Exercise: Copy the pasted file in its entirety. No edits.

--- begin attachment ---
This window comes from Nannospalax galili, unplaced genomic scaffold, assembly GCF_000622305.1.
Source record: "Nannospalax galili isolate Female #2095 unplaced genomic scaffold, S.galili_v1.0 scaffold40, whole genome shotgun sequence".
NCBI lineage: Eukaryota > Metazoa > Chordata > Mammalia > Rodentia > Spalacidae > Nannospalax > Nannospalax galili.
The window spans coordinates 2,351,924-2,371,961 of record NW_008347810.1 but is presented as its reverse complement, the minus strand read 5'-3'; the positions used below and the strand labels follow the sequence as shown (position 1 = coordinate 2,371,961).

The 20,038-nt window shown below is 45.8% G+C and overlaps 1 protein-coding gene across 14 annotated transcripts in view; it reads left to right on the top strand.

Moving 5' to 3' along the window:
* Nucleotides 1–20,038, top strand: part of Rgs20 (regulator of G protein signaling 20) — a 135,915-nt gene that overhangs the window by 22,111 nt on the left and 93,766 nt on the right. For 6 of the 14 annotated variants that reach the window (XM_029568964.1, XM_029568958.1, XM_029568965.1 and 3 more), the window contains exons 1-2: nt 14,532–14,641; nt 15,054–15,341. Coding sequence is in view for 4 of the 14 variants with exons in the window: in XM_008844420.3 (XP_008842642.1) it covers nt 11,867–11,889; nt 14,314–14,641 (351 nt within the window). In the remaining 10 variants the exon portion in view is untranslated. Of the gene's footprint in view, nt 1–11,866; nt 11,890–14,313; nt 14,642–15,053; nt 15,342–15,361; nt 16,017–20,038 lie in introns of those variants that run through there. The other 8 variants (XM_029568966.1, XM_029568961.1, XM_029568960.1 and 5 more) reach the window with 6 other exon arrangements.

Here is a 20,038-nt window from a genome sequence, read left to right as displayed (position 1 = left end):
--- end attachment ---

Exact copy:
This window comes from Nannospalax galili, unplaced genomic scaffold, assembly GCF_000622305.1.
Source record: "Nannospalax galili isolate Female #2095 unplaced genomic scaffold, S.galili_v1.0 scaffold40, whole genome shotgun sequence".
NCBI lineage: Eukaryota > Metazoa > Chordata > Mammalia > Rodentia > Spalacidae > Nannospalax > Nannospalax galili.
The window spans coordinates 2,351,924-2,371,961 of record NW_008347810.1 but is presented as its reverse complement, the minus strand read 5'-3'; the positions used below and the strand labels follow the sequence as shown (position 1 = coordinate 2,371,961).

The 20,038-nt window shown below is 45.8% G+C and overlaps 1 protein-coding gene across 14 annotated transcripts in view; it reads left to right on the top strand.

Moving 5' to 3' along the window:
* Nucleotides 1–20,038, top strand: part of Rgs20 (regulator of G protein signaling 20) — a 135,915-nt gene that overhangs the window by 22,111 nt on the left and 93,766 nt on the right. For 6 of the 14 annotated variants that reach the window (XM_029568964.1, XM_029568958.1, XM_029568965.1 and 3 more), the window contains exons 1-2: nt 14,532–14,641; nt 15,054–15,341. Coding sequence is in view for 4 of the 14 variants with exons in the window: in XM_008844420.3 (XP_008842642.1) it covers nt 11,867–11,889; nt 14,314–14,641 (351 nt within the window). In the remaining 10 variants the exon portion in view is untranslated. Of the gene's footprint in view, nt 1–11,866; nt 11,890–14,313; nt 14,642–15,053; nt 15,342–15,361; nt 16,017–20,038 lie in introns of those variants that run through there. The other 8 variants (XM_029568966.1, XM_029568961.1, XM_029568960.1 and 5 more) reach the window with 6 other exon arrangements.

Here is a 20,038-nt window from a genome sequence, read left to right as displayed (position 1 = left end):